It has recently been reported that financial pressures within the NHS in the UK are leading some CCGs (Clinical Commissioning Groups) to consider limiting joint replacement procedures in the hospitals within their areas by 12% for hip and 19% for knee arthroplasties respectively. They will do this by treating only cases where the “patient’s pain and disability should be sufficiently severe that it interferes with the patient’s daily life and/or ability to sleep”, using the patient’s Oxford Hip Score as a determining factor.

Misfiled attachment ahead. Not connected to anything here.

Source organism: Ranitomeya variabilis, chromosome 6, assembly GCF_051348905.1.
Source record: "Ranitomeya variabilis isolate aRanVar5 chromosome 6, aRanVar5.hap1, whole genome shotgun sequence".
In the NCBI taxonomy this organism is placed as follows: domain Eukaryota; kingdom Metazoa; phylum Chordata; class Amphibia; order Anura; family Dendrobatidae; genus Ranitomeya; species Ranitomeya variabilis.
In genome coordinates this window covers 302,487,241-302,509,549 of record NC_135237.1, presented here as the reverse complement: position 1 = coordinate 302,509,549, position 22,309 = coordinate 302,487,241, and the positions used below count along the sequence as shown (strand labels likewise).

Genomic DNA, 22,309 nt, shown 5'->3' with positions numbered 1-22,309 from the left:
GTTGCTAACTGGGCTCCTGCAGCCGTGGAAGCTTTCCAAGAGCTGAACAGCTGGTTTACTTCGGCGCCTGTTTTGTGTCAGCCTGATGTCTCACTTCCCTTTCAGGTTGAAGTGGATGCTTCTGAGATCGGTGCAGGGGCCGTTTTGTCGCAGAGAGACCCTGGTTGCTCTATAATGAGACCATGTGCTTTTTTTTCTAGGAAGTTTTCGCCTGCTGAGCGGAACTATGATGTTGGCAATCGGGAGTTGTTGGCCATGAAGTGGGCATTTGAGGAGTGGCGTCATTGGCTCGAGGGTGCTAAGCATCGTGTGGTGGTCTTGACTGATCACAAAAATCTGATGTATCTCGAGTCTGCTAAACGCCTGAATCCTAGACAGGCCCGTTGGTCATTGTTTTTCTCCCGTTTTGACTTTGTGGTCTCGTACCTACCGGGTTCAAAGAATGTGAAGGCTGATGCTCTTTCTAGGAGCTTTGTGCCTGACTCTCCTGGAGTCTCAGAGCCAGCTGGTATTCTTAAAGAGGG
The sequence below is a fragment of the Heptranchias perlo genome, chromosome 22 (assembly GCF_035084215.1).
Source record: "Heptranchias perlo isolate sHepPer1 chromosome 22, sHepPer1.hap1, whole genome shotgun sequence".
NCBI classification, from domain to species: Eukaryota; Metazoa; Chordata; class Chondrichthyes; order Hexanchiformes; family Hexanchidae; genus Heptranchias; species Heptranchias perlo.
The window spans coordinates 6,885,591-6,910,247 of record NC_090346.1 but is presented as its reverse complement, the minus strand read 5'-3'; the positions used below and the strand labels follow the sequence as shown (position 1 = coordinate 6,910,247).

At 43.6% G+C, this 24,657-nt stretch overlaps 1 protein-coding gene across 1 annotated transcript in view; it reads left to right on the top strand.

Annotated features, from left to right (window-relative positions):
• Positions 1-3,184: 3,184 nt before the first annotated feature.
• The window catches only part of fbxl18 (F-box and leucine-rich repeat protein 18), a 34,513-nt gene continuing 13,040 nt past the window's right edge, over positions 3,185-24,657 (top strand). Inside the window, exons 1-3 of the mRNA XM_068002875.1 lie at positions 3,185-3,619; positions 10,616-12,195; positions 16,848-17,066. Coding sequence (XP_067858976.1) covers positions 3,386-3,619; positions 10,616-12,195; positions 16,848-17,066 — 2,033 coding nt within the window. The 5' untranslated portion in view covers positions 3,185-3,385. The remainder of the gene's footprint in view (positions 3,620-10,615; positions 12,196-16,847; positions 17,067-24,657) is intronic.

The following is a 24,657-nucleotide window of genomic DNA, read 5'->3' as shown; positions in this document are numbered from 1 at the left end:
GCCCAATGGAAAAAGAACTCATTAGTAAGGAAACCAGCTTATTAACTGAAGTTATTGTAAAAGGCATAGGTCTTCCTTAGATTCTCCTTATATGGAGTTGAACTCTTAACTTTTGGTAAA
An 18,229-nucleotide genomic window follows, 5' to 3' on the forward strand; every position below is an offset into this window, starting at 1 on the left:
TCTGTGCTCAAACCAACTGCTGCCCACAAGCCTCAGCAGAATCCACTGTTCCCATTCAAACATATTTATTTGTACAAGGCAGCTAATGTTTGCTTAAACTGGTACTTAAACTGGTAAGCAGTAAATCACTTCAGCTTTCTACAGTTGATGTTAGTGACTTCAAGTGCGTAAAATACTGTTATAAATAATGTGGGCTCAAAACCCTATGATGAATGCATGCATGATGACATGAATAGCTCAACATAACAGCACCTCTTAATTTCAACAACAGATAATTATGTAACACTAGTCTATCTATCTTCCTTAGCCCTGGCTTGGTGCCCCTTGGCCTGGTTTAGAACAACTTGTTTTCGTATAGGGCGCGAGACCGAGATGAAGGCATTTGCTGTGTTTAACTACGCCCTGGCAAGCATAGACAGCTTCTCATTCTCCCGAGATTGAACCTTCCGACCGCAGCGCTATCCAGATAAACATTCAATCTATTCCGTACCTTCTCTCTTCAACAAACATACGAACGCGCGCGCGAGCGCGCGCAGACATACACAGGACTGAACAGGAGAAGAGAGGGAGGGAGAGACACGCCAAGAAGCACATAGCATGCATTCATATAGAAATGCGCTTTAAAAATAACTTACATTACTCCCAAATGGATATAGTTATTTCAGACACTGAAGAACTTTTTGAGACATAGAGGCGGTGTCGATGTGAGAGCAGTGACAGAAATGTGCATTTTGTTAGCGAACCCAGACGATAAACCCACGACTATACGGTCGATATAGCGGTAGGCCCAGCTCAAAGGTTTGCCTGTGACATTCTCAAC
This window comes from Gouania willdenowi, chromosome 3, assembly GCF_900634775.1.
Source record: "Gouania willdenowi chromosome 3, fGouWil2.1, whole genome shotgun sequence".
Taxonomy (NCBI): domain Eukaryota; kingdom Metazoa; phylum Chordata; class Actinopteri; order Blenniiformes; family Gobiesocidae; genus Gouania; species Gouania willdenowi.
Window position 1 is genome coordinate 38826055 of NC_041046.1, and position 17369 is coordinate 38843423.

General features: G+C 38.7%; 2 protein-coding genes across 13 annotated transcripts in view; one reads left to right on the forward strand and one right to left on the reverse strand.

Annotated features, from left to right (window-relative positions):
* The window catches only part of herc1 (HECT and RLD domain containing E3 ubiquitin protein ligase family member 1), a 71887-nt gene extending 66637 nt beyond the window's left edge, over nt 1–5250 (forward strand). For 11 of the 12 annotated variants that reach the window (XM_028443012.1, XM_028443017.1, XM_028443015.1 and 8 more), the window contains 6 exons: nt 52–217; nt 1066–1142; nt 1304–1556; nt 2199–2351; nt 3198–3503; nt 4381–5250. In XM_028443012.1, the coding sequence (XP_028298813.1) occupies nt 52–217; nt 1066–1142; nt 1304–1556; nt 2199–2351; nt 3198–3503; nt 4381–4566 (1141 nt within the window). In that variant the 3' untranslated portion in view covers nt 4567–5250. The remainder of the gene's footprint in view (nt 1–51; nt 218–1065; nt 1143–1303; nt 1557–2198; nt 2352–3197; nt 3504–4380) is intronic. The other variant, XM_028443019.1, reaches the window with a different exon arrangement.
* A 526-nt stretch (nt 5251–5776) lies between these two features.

There has been criticism of the proposal from orthopaedic surgeons, both from a financial as well as a clinical perspective. Grant Shaw, Consultant Orthopaedic Surgeon at the Alexandra Hospital in Portsmouth, UK acknowledges that “joint replacement surgery is an expensive and complex, invasive operation with significant risks” but he is adamant that these are far outweighed by “the huge potential benefits for the patient.” He says “In order to realise these benefits the surgery has to be done at the right time and for the right reasons for each individual patient.”
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